Losing the Tribune's presence downtown also will be "unfortunate," Smith said. "It's been a part of downtown for so many decades."

Gilbert Vice Mayor Linda Abbott, who teaches government at Mesquite High School, said the Tribune and all newspapers are essential to a functioning democracy.

"Any time there is a newspaper that is extinguished, that is something that is a sadness for all of us," she said. "It is imperative that with public policy that you have the press as the guard for our citizenry, and with the closing of the Tribune, that's one less critical oversight on public policy."

Officials in Queen Creek said the Tribune will be missed because it has been the community's primary source of local news.

"The Tribune's kind of been our go-to place to get information to people," said Queen Creek Mayor Art Sanders. "I'm without words."

Queen Creek Town Manager John Kross also said the announcement was disappointing.

"Frankly, from Queen Creek's perspective, we're not getting any coverage from the (Arizona) Republic or other traditional media services. We're doing what we can on our own on our Web site and on Facebook and Twitter," Kross said. "But to have a third party covering our community, to have that go away, is going to be challenging."

Roc Arnett, president of the East Valley Partnership, a regional business group, said his first memories of the newspaper date back to 54 years ago as an 11-year-old paperboy.

The job allowed him to get a loan to buy a saxophone, which he paid off during his year as a paperboy, he recalled.

The Tribune played a significant role in the East Valley's growth, in Arnett's view, when then-publisher Chuck Wahlheim coined the term "East Valley" about three decades ago.

Wahlheim also was a founding member of the East Valley Partnership, which was a counterbalance to a group of influential business leaders dubbed the Phoenix 40. The East Valley needed a greater voice, Arnett said, because the Phoenix 40's primary interest was Phoenix.

Wahlheim, who still works in the East Valley as a marketing consultant, remembers the partnership, aggressively pushing for extension of the Superstition Freeway, starting a Sunday edition and moving from evening to morning delivery as his most important accomplishments.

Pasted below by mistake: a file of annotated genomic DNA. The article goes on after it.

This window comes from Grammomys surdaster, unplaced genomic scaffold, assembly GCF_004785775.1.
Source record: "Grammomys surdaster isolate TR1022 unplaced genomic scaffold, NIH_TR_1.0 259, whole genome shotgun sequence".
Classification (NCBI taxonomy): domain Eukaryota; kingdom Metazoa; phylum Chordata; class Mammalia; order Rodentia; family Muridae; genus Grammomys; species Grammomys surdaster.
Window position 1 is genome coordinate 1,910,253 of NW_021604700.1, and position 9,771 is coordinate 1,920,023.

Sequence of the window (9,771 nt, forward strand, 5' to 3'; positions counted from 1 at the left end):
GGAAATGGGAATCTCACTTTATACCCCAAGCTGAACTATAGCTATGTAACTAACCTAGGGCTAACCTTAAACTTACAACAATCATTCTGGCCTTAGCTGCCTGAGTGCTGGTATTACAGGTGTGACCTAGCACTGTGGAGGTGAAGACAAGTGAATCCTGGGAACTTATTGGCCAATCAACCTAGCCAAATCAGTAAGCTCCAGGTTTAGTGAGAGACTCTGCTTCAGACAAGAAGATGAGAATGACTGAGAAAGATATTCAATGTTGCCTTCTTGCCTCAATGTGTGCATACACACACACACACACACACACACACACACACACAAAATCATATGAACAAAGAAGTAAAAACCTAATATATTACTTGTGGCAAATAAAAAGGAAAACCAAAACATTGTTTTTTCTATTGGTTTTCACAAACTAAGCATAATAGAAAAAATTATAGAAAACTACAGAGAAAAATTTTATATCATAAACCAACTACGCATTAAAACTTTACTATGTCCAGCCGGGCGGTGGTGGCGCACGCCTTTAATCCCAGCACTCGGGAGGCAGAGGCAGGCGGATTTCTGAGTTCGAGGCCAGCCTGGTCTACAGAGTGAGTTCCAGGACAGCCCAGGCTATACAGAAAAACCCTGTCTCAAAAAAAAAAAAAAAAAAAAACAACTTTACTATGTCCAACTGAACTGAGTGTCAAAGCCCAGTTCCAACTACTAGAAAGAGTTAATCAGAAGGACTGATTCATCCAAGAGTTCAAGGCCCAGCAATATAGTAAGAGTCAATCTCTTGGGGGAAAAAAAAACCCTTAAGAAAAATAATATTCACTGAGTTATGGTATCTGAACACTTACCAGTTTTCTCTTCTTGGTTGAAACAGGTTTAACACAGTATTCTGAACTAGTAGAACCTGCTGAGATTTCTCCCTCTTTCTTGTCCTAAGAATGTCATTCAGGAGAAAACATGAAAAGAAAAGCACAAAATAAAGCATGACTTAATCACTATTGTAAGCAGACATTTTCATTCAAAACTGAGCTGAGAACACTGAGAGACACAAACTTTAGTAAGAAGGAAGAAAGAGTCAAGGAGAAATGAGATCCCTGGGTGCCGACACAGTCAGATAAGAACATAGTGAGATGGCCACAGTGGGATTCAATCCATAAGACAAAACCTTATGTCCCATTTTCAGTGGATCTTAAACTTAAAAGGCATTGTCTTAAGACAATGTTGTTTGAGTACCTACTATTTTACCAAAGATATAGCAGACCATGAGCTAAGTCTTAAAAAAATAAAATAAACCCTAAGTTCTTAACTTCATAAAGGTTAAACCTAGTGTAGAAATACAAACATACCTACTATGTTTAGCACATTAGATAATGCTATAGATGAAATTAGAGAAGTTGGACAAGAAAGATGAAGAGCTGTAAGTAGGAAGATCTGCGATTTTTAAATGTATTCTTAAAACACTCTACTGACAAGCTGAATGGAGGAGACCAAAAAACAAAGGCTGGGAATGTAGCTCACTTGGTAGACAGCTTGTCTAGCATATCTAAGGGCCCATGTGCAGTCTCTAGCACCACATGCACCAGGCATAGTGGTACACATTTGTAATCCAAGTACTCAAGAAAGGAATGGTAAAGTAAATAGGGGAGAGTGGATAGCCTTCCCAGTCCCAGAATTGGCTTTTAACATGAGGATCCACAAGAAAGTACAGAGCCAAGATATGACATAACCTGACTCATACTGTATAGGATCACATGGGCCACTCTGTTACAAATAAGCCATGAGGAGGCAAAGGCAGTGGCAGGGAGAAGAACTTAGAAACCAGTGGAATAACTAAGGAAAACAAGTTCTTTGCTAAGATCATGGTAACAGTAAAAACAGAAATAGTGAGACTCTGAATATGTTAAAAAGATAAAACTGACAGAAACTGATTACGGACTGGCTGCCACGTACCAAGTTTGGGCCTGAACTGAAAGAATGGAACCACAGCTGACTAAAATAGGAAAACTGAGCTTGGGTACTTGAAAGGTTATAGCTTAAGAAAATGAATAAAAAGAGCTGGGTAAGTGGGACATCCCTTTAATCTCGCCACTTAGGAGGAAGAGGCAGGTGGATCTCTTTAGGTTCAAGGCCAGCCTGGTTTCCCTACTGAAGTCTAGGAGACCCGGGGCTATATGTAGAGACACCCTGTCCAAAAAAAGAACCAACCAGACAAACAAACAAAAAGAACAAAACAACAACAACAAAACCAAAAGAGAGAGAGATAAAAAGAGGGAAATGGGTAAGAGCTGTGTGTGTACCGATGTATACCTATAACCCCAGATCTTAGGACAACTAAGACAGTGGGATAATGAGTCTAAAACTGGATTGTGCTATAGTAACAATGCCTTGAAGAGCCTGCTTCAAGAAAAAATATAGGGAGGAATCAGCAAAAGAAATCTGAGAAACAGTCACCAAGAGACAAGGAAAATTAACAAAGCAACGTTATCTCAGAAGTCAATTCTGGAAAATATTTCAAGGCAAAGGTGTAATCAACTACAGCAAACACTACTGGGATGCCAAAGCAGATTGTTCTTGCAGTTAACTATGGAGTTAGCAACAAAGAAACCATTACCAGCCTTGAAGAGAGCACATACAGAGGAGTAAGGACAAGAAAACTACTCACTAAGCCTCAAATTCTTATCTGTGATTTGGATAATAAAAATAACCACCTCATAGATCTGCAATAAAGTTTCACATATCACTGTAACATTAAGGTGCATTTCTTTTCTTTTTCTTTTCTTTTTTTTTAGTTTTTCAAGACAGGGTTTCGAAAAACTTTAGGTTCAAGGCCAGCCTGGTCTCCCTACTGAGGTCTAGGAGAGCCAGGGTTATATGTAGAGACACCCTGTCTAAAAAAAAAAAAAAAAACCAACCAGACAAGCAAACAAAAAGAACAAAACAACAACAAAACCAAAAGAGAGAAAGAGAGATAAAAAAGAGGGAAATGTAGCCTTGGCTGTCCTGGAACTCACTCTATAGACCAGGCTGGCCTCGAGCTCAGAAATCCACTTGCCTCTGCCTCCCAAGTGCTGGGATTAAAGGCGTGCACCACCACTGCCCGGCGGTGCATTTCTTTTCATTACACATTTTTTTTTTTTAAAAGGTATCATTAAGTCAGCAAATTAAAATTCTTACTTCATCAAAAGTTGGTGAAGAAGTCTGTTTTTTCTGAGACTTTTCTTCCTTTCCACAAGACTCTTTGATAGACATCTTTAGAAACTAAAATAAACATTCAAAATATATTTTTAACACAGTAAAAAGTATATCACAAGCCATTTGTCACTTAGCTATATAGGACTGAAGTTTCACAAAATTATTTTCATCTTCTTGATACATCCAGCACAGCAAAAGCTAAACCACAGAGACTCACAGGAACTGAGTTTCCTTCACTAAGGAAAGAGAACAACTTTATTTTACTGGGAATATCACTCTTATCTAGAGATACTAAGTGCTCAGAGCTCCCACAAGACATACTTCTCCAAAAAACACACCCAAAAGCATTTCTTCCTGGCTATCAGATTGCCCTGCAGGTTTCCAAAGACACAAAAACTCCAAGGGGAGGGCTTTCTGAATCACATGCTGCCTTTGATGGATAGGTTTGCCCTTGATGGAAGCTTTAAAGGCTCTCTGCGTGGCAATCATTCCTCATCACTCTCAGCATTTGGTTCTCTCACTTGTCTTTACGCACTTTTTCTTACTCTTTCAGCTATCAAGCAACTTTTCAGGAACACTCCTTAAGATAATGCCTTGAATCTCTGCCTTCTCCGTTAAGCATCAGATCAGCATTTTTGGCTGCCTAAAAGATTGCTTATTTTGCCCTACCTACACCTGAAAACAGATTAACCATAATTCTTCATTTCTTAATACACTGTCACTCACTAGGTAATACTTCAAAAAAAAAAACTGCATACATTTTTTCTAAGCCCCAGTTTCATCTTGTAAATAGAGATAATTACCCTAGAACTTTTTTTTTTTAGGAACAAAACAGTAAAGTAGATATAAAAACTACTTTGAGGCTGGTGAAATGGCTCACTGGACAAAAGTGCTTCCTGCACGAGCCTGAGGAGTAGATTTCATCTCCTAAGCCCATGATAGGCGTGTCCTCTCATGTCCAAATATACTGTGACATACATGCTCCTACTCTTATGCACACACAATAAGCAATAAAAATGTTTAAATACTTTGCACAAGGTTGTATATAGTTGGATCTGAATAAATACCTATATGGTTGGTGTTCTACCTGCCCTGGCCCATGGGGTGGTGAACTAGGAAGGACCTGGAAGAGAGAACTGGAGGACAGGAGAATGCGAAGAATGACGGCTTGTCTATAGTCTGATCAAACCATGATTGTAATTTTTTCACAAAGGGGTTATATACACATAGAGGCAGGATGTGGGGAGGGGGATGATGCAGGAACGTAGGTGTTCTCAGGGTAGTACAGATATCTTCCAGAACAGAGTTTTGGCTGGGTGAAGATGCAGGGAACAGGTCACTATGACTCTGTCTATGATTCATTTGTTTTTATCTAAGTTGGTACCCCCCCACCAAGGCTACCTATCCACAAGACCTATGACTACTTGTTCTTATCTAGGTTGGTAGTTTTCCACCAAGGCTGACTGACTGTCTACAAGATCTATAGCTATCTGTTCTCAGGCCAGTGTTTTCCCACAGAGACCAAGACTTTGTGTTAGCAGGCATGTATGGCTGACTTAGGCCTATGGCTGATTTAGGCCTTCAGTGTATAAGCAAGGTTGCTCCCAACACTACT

He said his bosses at Cox Newspapers in Atlanta, which owned the Tribune at the time, resisted the move to morning delivery even though evening papers were disappearing across the nation.

"I had to put up some strong arguments to get their permission," he said. "Then when we did it, our circulation took a jump."

He also expressed dismay at the loss of the newspaper.

"My heart and soul has been in the Tribune," he said. "The thing that is so tragic is I don't know who is going to be the Fourth Estate."

Former managing and executive editor Jim Ripley said the loss of the Tribune's voice will hurt the communities it has served.

"What stands out ... in my mind is the hardworking watchdog journalism and the very competitive journalism we produced," he said. "This is important to every community. The loyalty of the Tribune was always to the welfare of the East Valley. ... I don't know if that will ever be replaced."

Stephen Doig, a professor at the Cronkite School of Journalism at Arizona State University, said he was "appalled" by the development, citing a Pulitzer Prize won earlier this year by two Tribune reporters as an example of the paper's tradition of good investigative journalism.

"I think any time we lose a newspaper, either by a death of a thousand cuts that has been going on or the outright termination we now see, the only winners are the crooks and incompetents who won't be exposed because there will be fewer reporters watching them."

He believes journalism will survive but in a very different form.

"There will be experiments," he said. "A lot will fail, a few will be successful. Ten years from now, we will have a very different landscape where news will still be produced."

Ryan Gabrielson, one of the Tribune's Pulitzer Prize winners, called the closing "heartbreaking. ... We did excellent work on a regular basis. It has nothing to do with the quality of the work you do, but market conditions are such that this happens."

Gabrielson, who today is working on a one-year fellowship in the investigative reporting program at the University of California Graduate School of Journalism, intends to remain in the newspaper field even though finding a job may be difficult after his fellowship is completed.

"I intend to stay in print reporting. I'm certainly disappointed the Tribune won't be also."

The closing of the Tribune will bring an end to nearly 120 years of newspaper publications in Mesa. The Tribune's forerunner, the Evening Weekly Free Press, began publishing in 1891.

In recent decades the newspaper has gone through several ownership changes, passing from Cox Newspapers to Thomson Newspapers to Freedom Communications, which acquired the property in 2000.